On October 23, 2011, I fell unconscious yards from the finish line at the XTERRA World Championship of off-road triathlon.  Nearing the finish line what looked like a sure win turned into an utter disaster.  It was both the best and the worst moment of my entire racing career. 

On that day there is no doubt that I was absolutely 100% in terms of performance and commitment to my best race on that day.  It obviously turned to the worst moment as I snatched defeat from the jaws of victory.  It is always a knife edge you ride at your peak performance.

I would like you to keep in mind that I have done just short of one trillion triathlons and most of those are of this off-road variety.  There is no shortage in experience in my arsenal and yet I still made a critical error in my preparation going into that day.  Even putting that into words makes the control freak in me cringe and start to obsess, just a little.   When I am really cruel to myself I ask myself why I need to keep learning at this point in my career.  Can’t I just start to get it right?

The answer is no.  Excellence is a continual journey up a staircase where there is no top step.  Every time you think you are getting closer to the top you are presented with a new, and better, potential self.  Sometimes you can’t even see what you could become until you take another step.  Who you are today is nothing compared to who you could become tomorrow.  You just have to keep focused on looking up to find that potential.  You will only find your maximum potential when you stop trying to improve.

At the start of the event I was essentially carrying a perfect season of off road triathlon racing in my pocket.  I wanted every single ounce of anything I had in me from a great lead up to the event to be displayed at the World Championships.  I was racing no one but myself and the race course.  I tried to race at a new level and in taking that risk was defeated by the all of the other participants and by the course itself.  

Fast forward to 2012 and I know what I am capable of.   I remember my preparation, my mindset and my mistakes.  I wouldn’t change anything about how I actually performed that day as I simply went for it with a bloodthirsty mind.  I will get myself back to that raw and real determination.  That is how you win.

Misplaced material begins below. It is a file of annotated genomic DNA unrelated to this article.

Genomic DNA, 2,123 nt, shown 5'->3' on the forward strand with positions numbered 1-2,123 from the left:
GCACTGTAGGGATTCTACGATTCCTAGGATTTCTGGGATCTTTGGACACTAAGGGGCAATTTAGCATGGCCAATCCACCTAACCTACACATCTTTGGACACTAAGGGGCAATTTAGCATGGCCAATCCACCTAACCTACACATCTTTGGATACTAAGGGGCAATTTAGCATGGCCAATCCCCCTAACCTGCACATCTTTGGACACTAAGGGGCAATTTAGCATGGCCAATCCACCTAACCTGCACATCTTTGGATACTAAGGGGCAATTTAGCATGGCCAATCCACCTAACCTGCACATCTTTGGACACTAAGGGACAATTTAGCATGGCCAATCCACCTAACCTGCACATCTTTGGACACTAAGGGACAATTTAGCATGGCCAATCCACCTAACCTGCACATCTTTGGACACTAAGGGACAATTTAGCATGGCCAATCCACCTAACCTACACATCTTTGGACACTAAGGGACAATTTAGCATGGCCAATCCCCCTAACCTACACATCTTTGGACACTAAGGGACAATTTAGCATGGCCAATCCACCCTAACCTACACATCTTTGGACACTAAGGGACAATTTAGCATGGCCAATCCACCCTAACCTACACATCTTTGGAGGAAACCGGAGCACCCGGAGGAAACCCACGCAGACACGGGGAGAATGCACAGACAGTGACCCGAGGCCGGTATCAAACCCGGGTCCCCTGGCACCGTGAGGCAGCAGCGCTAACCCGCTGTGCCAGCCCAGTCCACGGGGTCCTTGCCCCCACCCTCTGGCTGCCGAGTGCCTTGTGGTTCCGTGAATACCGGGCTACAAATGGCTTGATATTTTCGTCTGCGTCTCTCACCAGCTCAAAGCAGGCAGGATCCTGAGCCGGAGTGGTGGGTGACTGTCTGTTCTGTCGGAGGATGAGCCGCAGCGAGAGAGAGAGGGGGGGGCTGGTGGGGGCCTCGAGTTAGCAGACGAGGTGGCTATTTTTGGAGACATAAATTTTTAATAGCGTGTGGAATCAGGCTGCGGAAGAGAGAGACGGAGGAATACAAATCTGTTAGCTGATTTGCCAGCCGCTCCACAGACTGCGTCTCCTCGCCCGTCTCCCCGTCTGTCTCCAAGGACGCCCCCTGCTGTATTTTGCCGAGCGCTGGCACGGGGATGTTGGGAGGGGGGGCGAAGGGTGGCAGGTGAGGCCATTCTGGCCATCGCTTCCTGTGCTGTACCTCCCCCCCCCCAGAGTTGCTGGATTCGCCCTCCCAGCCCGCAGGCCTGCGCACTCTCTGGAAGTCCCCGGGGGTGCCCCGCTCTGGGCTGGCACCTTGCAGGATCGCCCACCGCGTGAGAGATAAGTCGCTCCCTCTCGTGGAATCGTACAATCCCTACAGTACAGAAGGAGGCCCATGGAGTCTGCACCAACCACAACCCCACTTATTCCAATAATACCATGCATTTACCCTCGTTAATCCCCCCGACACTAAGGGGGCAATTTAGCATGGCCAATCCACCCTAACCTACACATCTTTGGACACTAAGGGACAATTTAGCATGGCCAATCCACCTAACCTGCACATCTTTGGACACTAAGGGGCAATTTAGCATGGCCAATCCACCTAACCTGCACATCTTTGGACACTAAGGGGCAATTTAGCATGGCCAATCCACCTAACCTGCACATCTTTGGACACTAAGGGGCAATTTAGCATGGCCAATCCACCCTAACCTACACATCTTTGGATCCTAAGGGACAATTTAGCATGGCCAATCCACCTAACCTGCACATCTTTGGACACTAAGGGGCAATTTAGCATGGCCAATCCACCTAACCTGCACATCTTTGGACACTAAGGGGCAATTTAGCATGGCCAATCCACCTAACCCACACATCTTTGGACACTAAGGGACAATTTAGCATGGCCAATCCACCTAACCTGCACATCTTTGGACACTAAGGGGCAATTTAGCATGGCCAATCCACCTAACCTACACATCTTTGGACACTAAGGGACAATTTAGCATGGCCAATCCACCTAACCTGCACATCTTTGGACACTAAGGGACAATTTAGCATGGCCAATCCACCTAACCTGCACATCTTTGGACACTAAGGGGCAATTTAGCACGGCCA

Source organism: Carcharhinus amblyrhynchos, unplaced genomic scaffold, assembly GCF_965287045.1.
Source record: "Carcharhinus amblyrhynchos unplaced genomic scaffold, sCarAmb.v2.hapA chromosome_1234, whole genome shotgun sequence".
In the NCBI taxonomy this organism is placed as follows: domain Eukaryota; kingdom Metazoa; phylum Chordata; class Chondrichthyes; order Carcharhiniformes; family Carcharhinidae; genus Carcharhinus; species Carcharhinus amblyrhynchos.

When I prepare for races I am only concerned with preparing myself.  I don’t look at the competition.  I look to how I can be at my absolute best, using my greatest strengths and hiding any weakness.  I use some of the competitors around me to gauge my effort or to create more advantage but I am not trying to beat any particular competitor at any given moment.  I am simply emptying the tank in a brutally methodical way.  When I get to the finish line the tank should be empty at which point I would check the scorecard.  That is how you give it 100%.  That is the way to ensure that no matter what, you are exposing your true potential in racing. 

Fear of failure is a funny thing.  It is like a governor on your body that will always prevent its top speed.  You will never, ever, know how fast you could be unless you put it all out there.  You might think that you believe that you could have done something but unless you really go for it, you don’t know.  You have to go out there and show yourself what you are capable of.  Even if it means you fail.  Who cares about the lesser expectation you might have achieved?  It was less.

My mind is trained to turn my body’s complaints regarding discomfort off.  Racing to unconsciousness is basically indicating that I have the ability to use my mind to push my body further than its actual limits.  I am completely stoked to learn that I have that skill in my arsenal and I plan to use that strength to full advantage in future events.    When I toe the start line again at full strength don’t you agree that this ability might instill some confidence in me and fear in my competitors?  Who else is ready to race to near-death, honestly?  Bring it!  See you next year.

They say that everything happens for a reason.  My science brain says that my meltdown obviously happened due to overheating or a salt imbalance in my body and thus the mystery has been solved.  However, that little hippie that likes to live somewhere in the back of my mind says that there has to be a bigger reason for that disappointment to happen.  I don’t know what that reason was but time will tell.  This experience has absolutely solidified my resolve to continue to strive to be even better in 2012.  You should never underestimate the power of disappointment.

“Remember that sometimes not getting what you want is a wonderful stroke of luck.”

 – Dalai Lama